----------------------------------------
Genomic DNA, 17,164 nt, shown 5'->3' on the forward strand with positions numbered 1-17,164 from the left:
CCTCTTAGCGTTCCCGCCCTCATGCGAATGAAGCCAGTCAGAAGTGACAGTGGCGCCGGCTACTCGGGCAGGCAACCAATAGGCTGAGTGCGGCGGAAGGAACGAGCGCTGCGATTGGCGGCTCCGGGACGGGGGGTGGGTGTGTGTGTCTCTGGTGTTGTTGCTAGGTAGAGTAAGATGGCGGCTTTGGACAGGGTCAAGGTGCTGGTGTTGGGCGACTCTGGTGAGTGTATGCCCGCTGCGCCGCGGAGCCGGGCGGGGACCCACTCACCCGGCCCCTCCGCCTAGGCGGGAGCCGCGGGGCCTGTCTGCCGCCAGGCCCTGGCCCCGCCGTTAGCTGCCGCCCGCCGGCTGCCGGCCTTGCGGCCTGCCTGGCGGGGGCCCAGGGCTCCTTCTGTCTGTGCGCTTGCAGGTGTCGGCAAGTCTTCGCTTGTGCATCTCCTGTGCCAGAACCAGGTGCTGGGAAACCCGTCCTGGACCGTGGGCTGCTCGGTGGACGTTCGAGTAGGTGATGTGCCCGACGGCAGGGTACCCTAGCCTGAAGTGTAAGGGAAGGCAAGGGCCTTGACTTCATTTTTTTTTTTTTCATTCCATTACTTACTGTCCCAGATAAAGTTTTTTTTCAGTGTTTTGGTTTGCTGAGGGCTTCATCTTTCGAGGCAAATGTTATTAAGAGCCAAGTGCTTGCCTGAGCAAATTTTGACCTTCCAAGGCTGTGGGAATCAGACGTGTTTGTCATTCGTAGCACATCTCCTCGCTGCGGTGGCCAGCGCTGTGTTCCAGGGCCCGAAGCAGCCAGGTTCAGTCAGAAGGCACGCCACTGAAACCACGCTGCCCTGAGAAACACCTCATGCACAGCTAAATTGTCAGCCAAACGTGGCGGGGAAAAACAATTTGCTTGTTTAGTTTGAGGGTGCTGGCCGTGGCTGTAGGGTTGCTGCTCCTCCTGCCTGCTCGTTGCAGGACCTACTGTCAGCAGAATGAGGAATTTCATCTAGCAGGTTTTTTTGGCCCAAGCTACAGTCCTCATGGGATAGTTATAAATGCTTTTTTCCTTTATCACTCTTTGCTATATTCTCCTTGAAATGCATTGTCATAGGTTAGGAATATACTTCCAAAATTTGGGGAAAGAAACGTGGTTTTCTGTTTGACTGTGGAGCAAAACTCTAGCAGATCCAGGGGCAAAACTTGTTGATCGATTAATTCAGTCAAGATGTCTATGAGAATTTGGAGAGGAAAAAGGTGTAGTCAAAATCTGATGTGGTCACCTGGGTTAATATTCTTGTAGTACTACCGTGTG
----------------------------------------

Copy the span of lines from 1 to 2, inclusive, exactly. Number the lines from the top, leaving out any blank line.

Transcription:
Genomic DNA, 17,164 nt, shown 5'->3' on the forward strand with positions numbered 1-17,164 from the left:
CCTCTTAGCGTTCCCGCCCTCATGCGAATGAAGCCAGTCAGAAGTGACAGTGGCGCCGGCTACTCGGGCAGGCAACCAATAGGCTGAGTGCGGCGGAAGGAACGAGCGCTGCGATTGGCGGCTCCGGGACGGGGGGTGGGTGTGTGTGTCTCTGGTGTTGTTGCTAGGTAGAGTAAGATGGCGGCTTTGGACAGGGTCAAGGTGCTGGTGTTGGGCGACTCTGGTGAGTGTATGCCCGCTGCGCCGCGGAGCCGGGCGGGGACCCACTCACCCGGCCCCTCCGCCTAGGCGGGAGCCGCGGGGCCTGTCTGCCGCCAGGCCCTGGCCCCGCCGTTAGCTGCCGCCCGCCGGCTGCCGGCCTTGCGGCCTGCCTGGCGGGGGCCCAGGGCTCCTTCTGTCTGTGCGCTTGCAGGTGTCGGCAAGTCTTCGCTTGTGCATCTCCTGTGCCAGAACCAGGTGCTGGGAAACCCGTCCTGGACCGTGGGCTGCTCGGTGGACGTTCGAGTAGGTGATGTGCCCGACGGCAGGGTACCCTAGCCTGAAGTGTAAGGGAAGGCAAGGGCCTTGACTTCATTTTTTTTTTTTTCATTCCATTACTTACTGTCCCAGATAAAGTTTTTTTTCAGTGTTTTGGTTTGCTGAGGGCTTCATCTTTCGAGGCAAATGTTATTAAGAGCCAAGTGCTTGCCTGAGCAAATTTTGACCTTCCAAGGCTGTGGGAATCAGACGTGTTTGTCATTCGTAGCACATCTCCTCGCTGCGGTGGCCAGCGCTGTGTTCCAGGGCCCGAAGCAGCCAGGTTCAGTCAGAAGGCACGCCACTGAAACCACGCTGCCCTGAGAAACACCTCATGCACAGCTAAATTGTCAGCCAAACGTGGCGGGGAAAAACAATTTGCTTGTTTAGTTTGAGGGTGCTGGCCGTGGCTGTAGGGTTGCTGCTCCTCCTGCCTGCTCGTTGCAGGACCTACTGTCAGCAGAATGAGGAATTTCATCTAGCAGGTTTTTTTGGCCCAAGCTACAGTCCTCATGGGATAGTTATAAATGCTTTTTTCCTTTATCACTCTTTGCTATATTCTCCTTGAAATGCATTGTCATAGGTTAGGAATATACTTCCAAAATTTGGGGAAAGAAACGTGGTTTTCTGTTTGACTGTGGAGCAAAACTCTAGCAGATCCAGGGGCAAAACTTGTTGATCGATTAATTCAGTCAAGATGTCTATGAGAATTTGGAGAGGAAAAAGGTGTAGTCAAAATCTGATGTGGTCACCTGGGTTAATATTCTTGTAGTACTACCGTGTG